Even With $900 Billion Stimulus, Biden Faces Fragile Economy

With his presidential inauguration just weeks away, Joseph R. Biden Jr. is confronting an economic crisis that is utterly unparalleled and yet eerily familiar.

Millions of Americans are out of work, small businesses are struggling to survive, hunger is rampant, and people across the country fear getting kicked out of their homes. The moment was similarly perilous exactly 12 years ago, when Mr. Biden was the vice president-elect and preparing to take office.

“I remember the utter terror,” said Cecilia Rouse, who was an economic adviser in the Obama White House and has been chosen to lead Mr. Biden’s Council of Economic Advisers.

The $900 billion pandemic relief plan that moderate lawmakers powered through Congress last month provides the incoming administration with some breathing room. This second tier of aid will deliver $600 stimulus checks, assist small businesses and extend federal unemployment benefits through mid-March.

Instead of hurtling down a hole with no clear view of the bottom, Mr. Biden is taking office when the economy is on an upward trajectory. However anemic the growth, most analysts predict that 2021 will end better than it began even if there are stumbles along the way.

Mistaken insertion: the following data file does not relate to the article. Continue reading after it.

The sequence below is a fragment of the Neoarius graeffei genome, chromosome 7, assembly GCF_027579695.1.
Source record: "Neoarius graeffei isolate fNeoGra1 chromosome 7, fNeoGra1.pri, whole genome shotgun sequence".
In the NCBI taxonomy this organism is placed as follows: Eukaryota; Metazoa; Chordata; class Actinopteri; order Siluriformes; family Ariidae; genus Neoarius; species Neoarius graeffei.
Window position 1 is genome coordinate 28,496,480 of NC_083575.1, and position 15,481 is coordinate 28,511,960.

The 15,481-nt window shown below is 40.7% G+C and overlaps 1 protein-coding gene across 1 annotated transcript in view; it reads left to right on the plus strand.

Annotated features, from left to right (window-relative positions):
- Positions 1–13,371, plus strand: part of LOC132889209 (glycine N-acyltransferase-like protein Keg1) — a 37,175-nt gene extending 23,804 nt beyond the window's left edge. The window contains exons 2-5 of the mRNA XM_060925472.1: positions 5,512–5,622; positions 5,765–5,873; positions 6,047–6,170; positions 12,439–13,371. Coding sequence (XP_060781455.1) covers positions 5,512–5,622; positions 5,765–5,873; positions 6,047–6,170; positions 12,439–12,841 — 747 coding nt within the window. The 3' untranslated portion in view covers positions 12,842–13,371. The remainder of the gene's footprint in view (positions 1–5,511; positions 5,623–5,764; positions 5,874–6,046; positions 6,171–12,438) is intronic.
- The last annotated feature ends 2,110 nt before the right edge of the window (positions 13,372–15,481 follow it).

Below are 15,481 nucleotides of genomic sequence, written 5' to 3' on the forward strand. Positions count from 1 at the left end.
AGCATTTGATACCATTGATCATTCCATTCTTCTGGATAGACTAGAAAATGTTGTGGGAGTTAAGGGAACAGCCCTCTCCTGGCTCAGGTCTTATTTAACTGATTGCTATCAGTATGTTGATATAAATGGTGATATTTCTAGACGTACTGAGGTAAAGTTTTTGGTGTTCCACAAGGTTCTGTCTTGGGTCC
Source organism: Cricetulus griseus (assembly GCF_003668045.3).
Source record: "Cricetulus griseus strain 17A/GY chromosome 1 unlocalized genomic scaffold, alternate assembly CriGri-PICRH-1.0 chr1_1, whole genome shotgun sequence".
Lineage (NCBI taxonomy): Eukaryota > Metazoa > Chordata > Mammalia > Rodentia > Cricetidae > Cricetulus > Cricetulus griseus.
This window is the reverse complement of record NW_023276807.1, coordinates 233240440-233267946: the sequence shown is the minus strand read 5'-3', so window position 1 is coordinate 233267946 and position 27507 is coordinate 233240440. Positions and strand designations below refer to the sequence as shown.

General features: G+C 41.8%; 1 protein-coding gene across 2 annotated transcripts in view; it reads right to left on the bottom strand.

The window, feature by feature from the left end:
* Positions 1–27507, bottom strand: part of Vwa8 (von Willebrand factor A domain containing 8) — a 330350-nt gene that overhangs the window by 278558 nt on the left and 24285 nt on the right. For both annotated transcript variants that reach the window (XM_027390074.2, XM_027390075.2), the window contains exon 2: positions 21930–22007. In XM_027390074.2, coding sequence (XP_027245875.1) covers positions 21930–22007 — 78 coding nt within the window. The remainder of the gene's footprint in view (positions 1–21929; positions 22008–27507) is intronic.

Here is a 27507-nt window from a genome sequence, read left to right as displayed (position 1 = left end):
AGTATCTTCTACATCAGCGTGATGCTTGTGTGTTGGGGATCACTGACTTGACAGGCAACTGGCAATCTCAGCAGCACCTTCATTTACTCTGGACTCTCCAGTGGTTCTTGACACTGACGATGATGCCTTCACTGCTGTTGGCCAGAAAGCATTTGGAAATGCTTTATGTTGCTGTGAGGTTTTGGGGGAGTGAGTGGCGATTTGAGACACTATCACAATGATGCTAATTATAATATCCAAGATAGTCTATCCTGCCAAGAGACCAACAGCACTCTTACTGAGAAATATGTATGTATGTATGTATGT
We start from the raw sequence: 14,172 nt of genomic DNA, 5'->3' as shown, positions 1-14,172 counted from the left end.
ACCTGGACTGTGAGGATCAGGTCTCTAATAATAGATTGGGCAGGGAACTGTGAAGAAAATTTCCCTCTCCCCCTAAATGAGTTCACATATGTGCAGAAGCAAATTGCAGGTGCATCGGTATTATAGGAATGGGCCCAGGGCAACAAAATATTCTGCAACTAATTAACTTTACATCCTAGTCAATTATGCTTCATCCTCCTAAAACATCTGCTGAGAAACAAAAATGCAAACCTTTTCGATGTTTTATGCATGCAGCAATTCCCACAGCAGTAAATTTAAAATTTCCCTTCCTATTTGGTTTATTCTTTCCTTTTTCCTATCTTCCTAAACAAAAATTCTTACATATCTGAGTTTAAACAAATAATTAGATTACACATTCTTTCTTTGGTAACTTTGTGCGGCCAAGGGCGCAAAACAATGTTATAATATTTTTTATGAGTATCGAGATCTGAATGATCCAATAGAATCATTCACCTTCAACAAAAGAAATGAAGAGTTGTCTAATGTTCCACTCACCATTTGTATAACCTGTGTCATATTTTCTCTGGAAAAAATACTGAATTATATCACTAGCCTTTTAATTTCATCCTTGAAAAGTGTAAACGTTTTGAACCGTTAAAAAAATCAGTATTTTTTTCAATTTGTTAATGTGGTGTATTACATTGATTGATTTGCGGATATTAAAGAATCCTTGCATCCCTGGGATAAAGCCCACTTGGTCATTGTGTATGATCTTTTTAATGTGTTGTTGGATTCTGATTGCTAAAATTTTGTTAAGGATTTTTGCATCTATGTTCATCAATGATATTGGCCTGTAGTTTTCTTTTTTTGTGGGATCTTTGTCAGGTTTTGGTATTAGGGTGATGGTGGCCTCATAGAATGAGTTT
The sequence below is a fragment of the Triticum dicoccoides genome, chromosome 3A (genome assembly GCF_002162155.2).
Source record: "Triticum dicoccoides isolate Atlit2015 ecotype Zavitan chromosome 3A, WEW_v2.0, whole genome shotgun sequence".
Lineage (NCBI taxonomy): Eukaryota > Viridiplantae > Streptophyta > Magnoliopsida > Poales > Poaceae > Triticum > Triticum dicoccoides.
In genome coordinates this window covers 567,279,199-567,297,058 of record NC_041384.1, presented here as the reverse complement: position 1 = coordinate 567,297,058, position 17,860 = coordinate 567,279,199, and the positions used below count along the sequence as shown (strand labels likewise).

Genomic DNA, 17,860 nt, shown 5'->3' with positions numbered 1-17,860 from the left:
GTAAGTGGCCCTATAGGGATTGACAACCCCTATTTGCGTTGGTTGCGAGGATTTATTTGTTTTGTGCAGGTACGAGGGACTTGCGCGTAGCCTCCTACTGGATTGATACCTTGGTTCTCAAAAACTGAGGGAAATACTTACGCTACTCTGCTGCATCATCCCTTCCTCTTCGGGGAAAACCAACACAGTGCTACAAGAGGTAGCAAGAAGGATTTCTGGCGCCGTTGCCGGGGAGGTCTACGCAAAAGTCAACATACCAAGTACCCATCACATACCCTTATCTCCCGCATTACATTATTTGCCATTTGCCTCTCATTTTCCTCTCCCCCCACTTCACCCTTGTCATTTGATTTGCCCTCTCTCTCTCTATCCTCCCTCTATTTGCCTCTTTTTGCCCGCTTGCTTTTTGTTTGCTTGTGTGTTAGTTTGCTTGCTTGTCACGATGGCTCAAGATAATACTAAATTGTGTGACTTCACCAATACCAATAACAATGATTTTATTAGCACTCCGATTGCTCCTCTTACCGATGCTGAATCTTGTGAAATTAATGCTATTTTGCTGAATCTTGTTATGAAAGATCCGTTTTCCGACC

While this pandemic-related recession was larger in terms of initial job losses and closures, it is collateral damage from a health emergency and not a crack in the global financial system.

Now, Ms. Rouse said, “we know what to do.”

Mitch McConnell of Kentucky, the Republicans’ leader in the Senate, was often intent on blocking Mr. Obama’s agenda, but his party was in the minority.

Mr. Biden must deal with a much more bitterly polarized Congress, which could still have Mr. McConnell as the Senate majority leader. Enacted after six months of stalemate, the $900 billion pandemic package will help households and businesses get through the next few months.

But the Biden administration will have an uphill slog persuading lawmakers to approve more aid when this round ends. Mr. Biden will face resistance from some Republicans who put aside their concerns about debt when it came to cutting taxes in 2017 but who have rediscovered their inner deficit hawk.

Mr. McConnell has already pushed back against President Trump’s — and Democrats’ — repeated calls for increasing the stimulus checks to $2,000 from $600.

The failure to extend or expand federal aid when it expires this spring not only would cause significant hardships and needless suffering but could seriously scar the economy, said Joseph Stiglitz, a Nobel Prize-winning economist.

Even though economic activity will most likely be on an upswing, the economy will remain weakened, Mr. Stiglitz said. Eviction moratoriums and mortgage forbearance have prevented families from losing their homes, but their housing debt has been accumulating even if it has not yet shown up on household balance sheets.

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